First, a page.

Not for this feature they don't, there is an option to enable FaceTime over cellular, the provider config is able to set this flag.

    • Re: (Score:3, Insightful)

      by macs4all (973270)

      AT&T is going to gouge the consumer for every cent they can. The irony, or course, is that Apple trumpets the fact that you can now make Facetime calls over a 3G/4G connection instead of WiFi. But the owner of the pipes (AT&T) is going to restrict how much of it you can use.

      Um, I know you don't keep up on such things; but Apple has been on carriers other than AT&T for some time now, and they don't all [theverge.com] pose restrictions on FaceTime [gottabemobile.com]. So it is not in the least disingenuous for Apple to tout that new feature in iOS 6.

      Having said that, and as an AT&T customer myself, I think that what they are doing with both FaceTime AND Tethering should be frickin' illegal, even if it isn't. It's my data I'm paying for. AT&T SHOULD be a dumb pipe, nothing more, nothing less...

      • I'm well aware that there are other carriers but there is this small matter of a contract that I'd have to pay to get out of. Perhaps it wasn't clear in my post but I lay the blame for this not on Apple but on AT&T.

        • by macs4all (973270)

          I'm well aware that there are other carriers but there is this small matter of a contract that I'd have to pay to get out of. Perhaps it wasn't clear in my post but I lay the blame for this not on Apple but on AT&T.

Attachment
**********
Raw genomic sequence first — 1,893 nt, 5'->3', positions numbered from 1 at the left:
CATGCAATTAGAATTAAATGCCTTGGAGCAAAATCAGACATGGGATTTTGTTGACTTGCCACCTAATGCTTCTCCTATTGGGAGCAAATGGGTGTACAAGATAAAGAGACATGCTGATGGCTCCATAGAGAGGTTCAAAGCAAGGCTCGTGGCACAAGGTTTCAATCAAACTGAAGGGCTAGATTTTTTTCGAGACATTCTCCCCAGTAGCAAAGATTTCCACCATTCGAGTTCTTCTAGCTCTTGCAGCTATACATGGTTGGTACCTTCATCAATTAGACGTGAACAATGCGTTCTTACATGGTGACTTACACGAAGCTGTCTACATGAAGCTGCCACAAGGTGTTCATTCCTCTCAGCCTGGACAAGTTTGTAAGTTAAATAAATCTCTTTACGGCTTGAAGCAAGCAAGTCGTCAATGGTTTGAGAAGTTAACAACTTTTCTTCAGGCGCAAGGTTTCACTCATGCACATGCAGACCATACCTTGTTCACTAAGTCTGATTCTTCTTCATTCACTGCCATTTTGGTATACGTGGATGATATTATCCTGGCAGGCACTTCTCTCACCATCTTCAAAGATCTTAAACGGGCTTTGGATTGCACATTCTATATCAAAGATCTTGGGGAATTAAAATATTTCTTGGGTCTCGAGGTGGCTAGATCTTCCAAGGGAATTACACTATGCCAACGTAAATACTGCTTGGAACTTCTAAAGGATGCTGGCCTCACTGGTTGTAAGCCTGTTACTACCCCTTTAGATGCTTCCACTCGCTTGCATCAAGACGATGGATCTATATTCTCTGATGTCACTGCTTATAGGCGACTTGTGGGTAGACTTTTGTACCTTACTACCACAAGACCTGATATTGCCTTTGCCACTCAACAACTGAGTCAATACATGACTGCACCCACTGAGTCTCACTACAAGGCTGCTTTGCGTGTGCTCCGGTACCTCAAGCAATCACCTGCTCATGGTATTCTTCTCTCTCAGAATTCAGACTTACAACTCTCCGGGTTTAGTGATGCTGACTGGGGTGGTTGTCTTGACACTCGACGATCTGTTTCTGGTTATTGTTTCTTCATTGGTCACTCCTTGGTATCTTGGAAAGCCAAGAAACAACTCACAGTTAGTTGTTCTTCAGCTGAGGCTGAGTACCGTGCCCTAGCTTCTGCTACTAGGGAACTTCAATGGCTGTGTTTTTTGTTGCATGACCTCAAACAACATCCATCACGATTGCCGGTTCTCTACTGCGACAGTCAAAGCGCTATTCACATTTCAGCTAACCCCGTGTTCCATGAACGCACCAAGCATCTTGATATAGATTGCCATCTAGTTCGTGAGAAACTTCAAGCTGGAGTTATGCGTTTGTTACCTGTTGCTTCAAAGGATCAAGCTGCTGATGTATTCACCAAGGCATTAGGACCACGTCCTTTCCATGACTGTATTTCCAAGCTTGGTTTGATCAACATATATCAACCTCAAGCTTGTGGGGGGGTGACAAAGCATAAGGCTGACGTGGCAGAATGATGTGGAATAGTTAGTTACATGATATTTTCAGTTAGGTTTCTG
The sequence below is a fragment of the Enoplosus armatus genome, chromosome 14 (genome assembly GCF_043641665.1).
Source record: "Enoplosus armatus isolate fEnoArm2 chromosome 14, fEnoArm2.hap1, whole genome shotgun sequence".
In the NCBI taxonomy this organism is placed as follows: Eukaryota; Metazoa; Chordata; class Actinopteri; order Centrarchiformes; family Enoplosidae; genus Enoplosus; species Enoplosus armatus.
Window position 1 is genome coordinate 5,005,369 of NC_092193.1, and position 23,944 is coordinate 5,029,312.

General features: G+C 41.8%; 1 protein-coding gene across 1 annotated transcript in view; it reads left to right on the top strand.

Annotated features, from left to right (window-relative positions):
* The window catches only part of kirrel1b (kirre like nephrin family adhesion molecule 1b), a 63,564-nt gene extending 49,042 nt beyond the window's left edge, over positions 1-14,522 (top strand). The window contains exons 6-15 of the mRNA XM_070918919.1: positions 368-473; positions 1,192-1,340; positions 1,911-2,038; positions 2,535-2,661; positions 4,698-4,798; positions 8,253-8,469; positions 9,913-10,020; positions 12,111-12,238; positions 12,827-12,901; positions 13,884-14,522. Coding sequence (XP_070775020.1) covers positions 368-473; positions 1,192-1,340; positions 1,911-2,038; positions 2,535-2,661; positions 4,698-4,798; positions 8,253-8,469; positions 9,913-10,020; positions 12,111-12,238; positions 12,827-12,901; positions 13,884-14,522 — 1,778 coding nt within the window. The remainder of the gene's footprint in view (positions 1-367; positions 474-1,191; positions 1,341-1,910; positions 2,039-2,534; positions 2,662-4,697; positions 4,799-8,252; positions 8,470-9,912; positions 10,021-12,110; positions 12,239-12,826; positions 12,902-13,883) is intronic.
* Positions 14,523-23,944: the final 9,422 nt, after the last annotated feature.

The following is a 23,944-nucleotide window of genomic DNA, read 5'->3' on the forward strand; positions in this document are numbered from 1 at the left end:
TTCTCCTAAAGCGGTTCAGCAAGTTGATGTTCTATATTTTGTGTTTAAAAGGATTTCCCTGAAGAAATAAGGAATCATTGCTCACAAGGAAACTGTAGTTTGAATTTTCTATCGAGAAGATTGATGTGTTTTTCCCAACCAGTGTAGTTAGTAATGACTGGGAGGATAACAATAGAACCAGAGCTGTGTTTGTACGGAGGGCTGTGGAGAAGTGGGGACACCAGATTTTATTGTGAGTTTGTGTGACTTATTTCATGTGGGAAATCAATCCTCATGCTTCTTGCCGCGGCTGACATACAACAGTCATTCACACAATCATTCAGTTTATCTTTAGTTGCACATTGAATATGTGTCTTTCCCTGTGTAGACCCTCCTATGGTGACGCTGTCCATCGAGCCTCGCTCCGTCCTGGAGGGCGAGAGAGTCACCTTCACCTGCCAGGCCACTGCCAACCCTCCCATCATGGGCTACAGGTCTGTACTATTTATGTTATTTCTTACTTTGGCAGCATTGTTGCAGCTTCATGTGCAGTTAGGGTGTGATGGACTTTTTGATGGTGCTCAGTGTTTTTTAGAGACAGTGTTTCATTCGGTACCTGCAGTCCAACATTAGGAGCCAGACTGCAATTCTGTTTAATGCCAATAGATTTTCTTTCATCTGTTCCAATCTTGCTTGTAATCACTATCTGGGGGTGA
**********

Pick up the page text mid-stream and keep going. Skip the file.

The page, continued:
I am in a similar boat. But no, your post didn't make that too clear, sorry!

  • when/if the FCC rules against AT&T you can expect their paid-for polititcians to accuse the FCC of hurting 'net neutrality' how they have exceeded their mandate and that they should be dismantled in favor of something more corporation-friendly

    -I'm just sayin'
  • Net neutrality has nothing to do with the ability of AT&T's network to complete a call without dropping.
    • by macs4all (973270)

      Net neutrality has nothing to do with the ability of AT&T's network to complete a call without dropping.

      While I am nauseated by AT&T's decision to become the Bridge Troll for FaceTime, I want to take issue with your "call dropping" claim. I have an iPhone 4S (just as a point of reference), and at least in and around Indianapolis, IN, the only time I have problems with call-dropping at all is deep inside a certain Walmart I shop at, where there is zero to one "bar" showing.

  • by Anonymous Coward